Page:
- Why would an all-loving God allow evil and suffering?
- Why would an all-loving God send people to hell?
- Why does God appear to cause suffering?
With any problem posed by a student, I’ll ask probing questions such as ‘Why is this a problem?’ or ‘What evidence can be given to highlight this problem?’, to elicit a deeper, response from students. At this point, I may introduce Plato’s Euthyphro dilemma to get students thinking about a fundamental problem with God’s omnibenevolence:
(i) God loves action X because it is good
(ii) Action is X is good because God loves it.
I’ll pose this question to students and give them 30 seconds to discuss it with their partners. After discussing as a pair, I’ll take a class vote. If students have voted for option (i) then I ask them to explain the issue for God’s benevolence – which is that morality is independent of God. If students have voted for option (ii) then I ask them to explain the issue for God’s benevolence – which is that morality is purely arbitrary. With both options, problems are raised for the idea of God’s benevolence.
At this point, I say to students that we are now going to consider possible responses to these problems which we have mapped out. Yet again, in pairs, they are given time to discuss the problems posed for God’s benevolence and to consider possible responses. This gives them the opportunity to recall knowledge acquired over their RE study in KS3. I’ll provide questions to frame the discussion such as ‘How might a religious believer defend their belief in God’s benevolence?’. I emphasise the use of the word might as I don’t want students to worry about providing definitive answers. I see this lesson as providing the space for setting out the puzzles and the web of theological and philosophical problems posed when thinking deeply about the nature of God’s existence.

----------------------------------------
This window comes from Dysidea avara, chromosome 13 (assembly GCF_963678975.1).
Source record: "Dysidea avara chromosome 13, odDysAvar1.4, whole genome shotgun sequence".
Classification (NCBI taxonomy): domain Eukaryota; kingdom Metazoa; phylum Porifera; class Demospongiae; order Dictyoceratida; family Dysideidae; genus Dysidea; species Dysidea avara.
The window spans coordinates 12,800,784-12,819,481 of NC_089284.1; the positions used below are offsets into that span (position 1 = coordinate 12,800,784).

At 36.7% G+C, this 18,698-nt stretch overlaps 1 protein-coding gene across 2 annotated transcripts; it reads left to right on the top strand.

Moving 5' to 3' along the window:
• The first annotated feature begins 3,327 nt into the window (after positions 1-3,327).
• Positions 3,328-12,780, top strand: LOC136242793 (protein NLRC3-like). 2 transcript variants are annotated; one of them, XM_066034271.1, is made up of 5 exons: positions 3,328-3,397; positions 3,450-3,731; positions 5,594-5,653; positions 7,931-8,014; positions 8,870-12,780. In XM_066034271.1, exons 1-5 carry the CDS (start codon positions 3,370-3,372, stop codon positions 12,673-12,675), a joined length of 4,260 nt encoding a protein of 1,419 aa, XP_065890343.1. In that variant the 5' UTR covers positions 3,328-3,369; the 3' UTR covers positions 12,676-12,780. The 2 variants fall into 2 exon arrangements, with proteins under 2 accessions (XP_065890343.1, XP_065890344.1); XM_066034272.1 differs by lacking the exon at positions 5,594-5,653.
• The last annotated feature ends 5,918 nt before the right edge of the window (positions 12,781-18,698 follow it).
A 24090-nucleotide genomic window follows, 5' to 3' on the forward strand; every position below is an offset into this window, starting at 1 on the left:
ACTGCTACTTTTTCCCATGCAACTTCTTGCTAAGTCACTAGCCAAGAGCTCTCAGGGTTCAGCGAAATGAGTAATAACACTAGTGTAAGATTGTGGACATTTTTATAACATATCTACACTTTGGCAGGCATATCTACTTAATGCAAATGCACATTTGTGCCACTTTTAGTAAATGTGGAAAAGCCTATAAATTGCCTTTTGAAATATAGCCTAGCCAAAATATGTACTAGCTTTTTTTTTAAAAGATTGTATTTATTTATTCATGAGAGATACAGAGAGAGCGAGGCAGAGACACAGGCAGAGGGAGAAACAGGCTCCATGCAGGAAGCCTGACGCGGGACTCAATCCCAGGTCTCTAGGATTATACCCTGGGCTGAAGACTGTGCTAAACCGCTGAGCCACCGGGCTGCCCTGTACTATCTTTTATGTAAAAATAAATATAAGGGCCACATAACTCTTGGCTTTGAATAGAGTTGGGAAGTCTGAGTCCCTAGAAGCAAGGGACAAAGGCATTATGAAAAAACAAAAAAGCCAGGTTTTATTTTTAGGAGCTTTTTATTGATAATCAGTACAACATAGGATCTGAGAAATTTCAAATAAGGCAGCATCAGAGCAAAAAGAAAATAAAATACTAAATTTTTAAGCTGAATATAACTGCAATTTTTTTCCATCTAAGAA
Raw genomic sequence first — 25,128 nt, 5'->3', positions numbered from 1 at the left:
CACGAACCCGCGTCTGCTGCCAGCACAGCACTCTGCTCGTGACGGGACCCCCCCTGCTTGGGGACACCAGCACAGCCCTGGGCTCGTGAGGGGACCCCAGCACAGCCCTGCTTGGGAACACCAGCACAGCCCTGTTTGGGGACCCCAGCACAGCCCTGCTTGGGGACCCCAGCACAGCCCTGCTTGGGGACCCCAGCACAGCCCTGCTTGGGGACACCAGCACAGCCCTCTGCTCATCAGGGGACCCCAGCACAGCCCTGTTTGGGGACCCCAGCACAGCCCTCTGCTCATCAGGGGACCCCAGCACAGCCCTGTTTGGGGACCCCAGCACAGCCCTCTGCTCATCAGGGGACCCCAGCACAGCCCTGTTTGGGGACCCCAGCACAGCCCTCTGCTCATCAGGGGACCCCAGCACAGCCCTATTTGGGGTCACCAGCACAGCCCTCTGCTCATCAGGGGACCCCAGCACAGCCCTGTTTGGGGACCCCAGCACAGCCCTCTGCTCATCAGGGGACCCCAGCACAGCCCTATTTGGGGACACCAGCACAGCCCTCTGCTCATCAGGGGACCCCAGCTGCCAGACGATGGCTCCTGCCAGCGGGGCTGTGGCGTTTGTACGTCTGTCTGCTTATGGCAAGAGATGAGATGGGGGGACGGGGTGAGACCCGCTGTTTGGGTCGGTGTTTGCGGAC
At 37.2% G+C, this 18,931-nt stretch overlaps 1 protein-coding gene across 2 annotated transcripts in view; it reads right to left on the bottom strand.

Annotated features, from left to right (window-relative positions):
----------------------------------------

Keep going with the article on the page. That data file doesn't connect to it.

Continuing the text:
After considering some possible responses, we move forward to follow the same process with the other qualities of God:
- What are some issues with this attribute of God?
- What evidence is there to support these criticisms?
- How might a believer respond to these puzzles?
At the end of the lesson, a set of notes may look something like this:
It’s not everything that has been discussed in the lesson and nor does it provide any definitive answers. Rather, we are setting the scene of the puzzle of God. In future lessons throughout KS4, we will look to unpack, solve and attempt to resolve these puzzles as students continue their study of what may be like.
Resources to supplement the teaching of the Puzzle of God
Traditionally, when teaching this lesson, I tend to rely on just a whiteboard pen. However, there are a host of other resources which can supplement the teaching of this topic. This Crash Course Philosophy clip provides an excellent overview of the puzzle of God and gives some useful scenarios to get students thinking deeper about the nature of God.
Similarly, I use this clip to illustrate the Paradox of the Stone which is very useful for exploring the philosophical problems with God’s omnipotence.
Finally, based on an idea shared in Kate Jones’ Retrieval Practice, I may use a “Make the Link” resource. The reasoning behind using this particular resource is to get students thinking about how concepts or keywords regarding the nature of God link. Students can make any connections they like but they need to be able to justify them with their own knowledge.